Those who know Kashgari were worried about his safety but tried to distance themselves from him. Saudi blogger Fouad al-Farhan described the high emotions in the Kingdom, saying “There was an amazing anger. I’ve never seen anything like it in my life. I think it’s because this is an extremely unique case. We’ve never had our own Salman Rushdie before. We’ve never had a case as extreme as this one of someone crossing the line.”-- Katerina Nikolas in The Digital Journal
The response was rapid, with a furious denunciation on Twitter, death threats to him as an apostate, and the organization of a Facebook petition calling for his arrest and punishment by death. More remarkably, given his relative obscurity and the Twitter format, the Saudi clerical establishment responded immediately with a fatwa and charges of blasphemy and apostasy, and King Abdullah ordered his arrest on these charges which carry the death penalty (by beheading). This was despite Hamza following the advice of his religious teachers, and deleting all tweets and issuing an apology. Also on the advice of friends he went into hiding and then fled the country. He was arrested at the airport in Malaysia, en route to New Zealand and is being held for extradition to Saudi Arabia.

All of this happened within 3 days of the publication of the tweets on the Prophet's birthday.

Saudi writer Hamza Kashgari was arrested at the airport in Malaysia, after he fled his country following outrage over his tweets that were deemed to be insulting to the prophet. AFP PHOTO / Saeed KHAN

When I first learned about Hamza's plight, I immediately thought that he was caught up in the conservative turn Saudi has taken, and its increased and increasingly overt vigilance of social media that have accompanied the response by Saudi to the Arab Spring, and to national demonstrations--whether for women's right to drive, or for the release of prisoners, or regarding (sectarian support) for Bahrain in the Eastern Province.

As soon as I read that Hamza is 23, I spontaneously thought of current research in neuroscience imaging of the brain, which shows that the human brain continues to mature through adolescence to the age of 25, before which it isn't fully formed, nor fully capable of adult reasoning. Before that age men and women, but men in particular, are more likely to act impulsively, in negative ways, as they are less cognitively able than adults to fully appreciate the consequences of actions, to project into the future, or to resist the impulse to act on emotion.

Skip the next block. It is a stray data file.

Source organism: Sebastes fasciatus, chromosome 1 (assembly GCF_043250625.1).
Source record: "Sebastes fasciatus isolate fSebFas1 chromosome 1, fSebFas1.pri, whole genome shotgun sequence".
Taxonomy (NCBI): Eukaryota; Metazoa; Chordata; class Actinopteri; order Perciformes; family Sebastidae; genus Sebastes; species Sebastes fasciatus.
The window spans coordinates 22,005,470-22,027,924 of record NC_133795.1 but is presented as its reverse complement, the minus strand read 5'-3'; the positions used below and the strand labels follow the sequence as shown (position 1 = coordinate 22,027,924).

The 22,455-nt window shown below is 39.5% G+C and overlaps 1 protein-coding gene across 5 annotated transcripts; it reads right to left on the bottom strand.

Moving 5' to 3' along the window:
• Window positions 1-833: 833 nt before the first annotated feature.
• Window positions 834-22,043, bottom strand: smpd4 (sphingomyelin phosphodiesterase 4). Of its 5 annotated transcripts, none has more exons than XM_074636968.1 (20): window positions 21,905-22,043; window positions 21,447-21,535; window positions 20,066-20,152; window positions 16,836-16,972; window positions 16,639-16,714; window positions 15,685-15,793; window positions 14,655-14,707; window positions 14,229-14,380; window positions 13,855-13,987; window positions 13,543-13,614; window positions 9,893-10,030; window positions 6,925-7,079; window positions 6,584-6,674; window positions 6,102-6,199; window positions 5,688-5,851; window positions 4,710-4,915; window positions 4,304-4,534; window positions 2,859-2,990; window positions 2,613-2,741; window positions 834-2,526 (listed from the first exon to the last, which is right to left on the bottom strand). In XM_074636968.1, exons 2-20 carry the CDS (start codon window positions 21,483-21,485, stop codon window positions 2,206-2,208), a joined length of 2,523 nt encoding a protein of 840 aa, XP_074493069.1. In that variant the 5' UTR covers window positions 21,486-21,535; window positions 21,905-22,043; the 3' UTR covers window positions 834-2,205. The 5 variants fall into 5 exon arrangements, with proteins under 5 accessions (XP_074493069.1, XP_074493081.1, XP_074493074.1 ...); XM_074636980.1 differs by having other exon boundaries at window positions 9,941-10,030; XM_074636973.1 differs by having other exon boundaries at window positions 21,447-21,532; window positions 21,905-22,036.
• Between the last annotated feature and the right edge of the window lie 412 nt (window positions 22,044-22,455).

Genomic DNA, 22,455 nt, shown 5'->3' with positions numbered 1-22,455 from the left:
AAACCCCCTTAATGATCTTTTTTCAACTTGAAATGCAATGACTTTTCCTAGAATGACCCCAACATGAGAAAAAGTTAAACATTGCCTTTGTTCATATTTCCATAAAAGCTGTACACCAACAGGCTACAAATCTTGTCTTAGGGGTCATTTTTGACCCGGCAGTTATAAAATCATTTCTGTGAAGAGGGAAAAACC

Based on what I have read about, and by Hamza Kashgari, he is an intelligent, imaginative writer, with no past history of crossing lines, or disrespecting the religion in which he was raised, and to which he adheres. It seems that on the occasion of the celebration of the birth of the Prophet Mohamed, he took a flight of fancy, and shared it via Twitter. Unfortunately, he took a big step over the line, in such a manner as to become the perfect target to serve as a warning to others.

إتصال أم حمزة كشغري على برنامج البيان التالي
Saudi program, that includes comments by Hamza's mother

I sincerely hope that the religious and political authorities in both Malaysia and Saudi Arabia will avail themselves of the options available within Islam to allow Hamza to further repent, and to be spared. I also hope that other Muslims who have been offended and enraged will also find their way to humility and forgiveness. Ultimately, Hamza will be judged by Allah, who does allow for repentance and forgiveness.

In the meantime, I have signed a petition that had approximately 5,500 signatures when I signed earlier this morning. I don't usually sign petitions, but this one is organized via a third party, Care2, with good standards of seriousness of purpose, authenticity, and confidentiality (if the box stayed ticked through my iPod's battery lows, my name should not appear). More importantly, in this situation the stakes are very high. The petition is address to the Malaysian government to prevent Hamza's extradition to Saudi. Please take a look, and seriously consider signing. The petition is here.
When we spoke Wednesday, Kashgari asked that I not reveal where he was hiding or his plan of escape. Now that he has been detained, his friends hope publicity will build pressure on the Malaysian government not to extradite Kashgari to Saudi Arabia. Karpal Singh, a well-known Malaysian lawyer and member of parliament, is being encouraged to take Kashgari’s case. Former Canadian justice minister Irwin Cotler has offered to serve as Kashgari’s international legal counsel. Cotler has served as legal counsel to such famous dissidents as Nelson Mandela, Saad Eddin Ibrahim, Natan Sharansky and Maikel Nabil. Many have credited him with creating the international pressure that led to their release.--David Keyes, in The Daily Beast
See Also:

Saudi Writer Hamza Kashgari Flees Country After Controversy on Twitter (Saudi Jeans)
Hamza Kashghari (Crossroads Arabia)
Hamza Kashgari (Chapter One)
Hamza Kashgari (Qusay Today)

Ifta wants Kashghari tried for apostasy (Arab News)
Saudi writer Hamza Kashgari arrested for blasphemy (Digital Journal)
Saudi writer Hamza Kashgari faces charge of blasphemy after tweets about Muhammad (Washington Post)
Saudi Writer Hamza Kashgari Detained in Malaysia Over Muhammad Tweets (The Daily Beast) (includes tweets quoted in translation)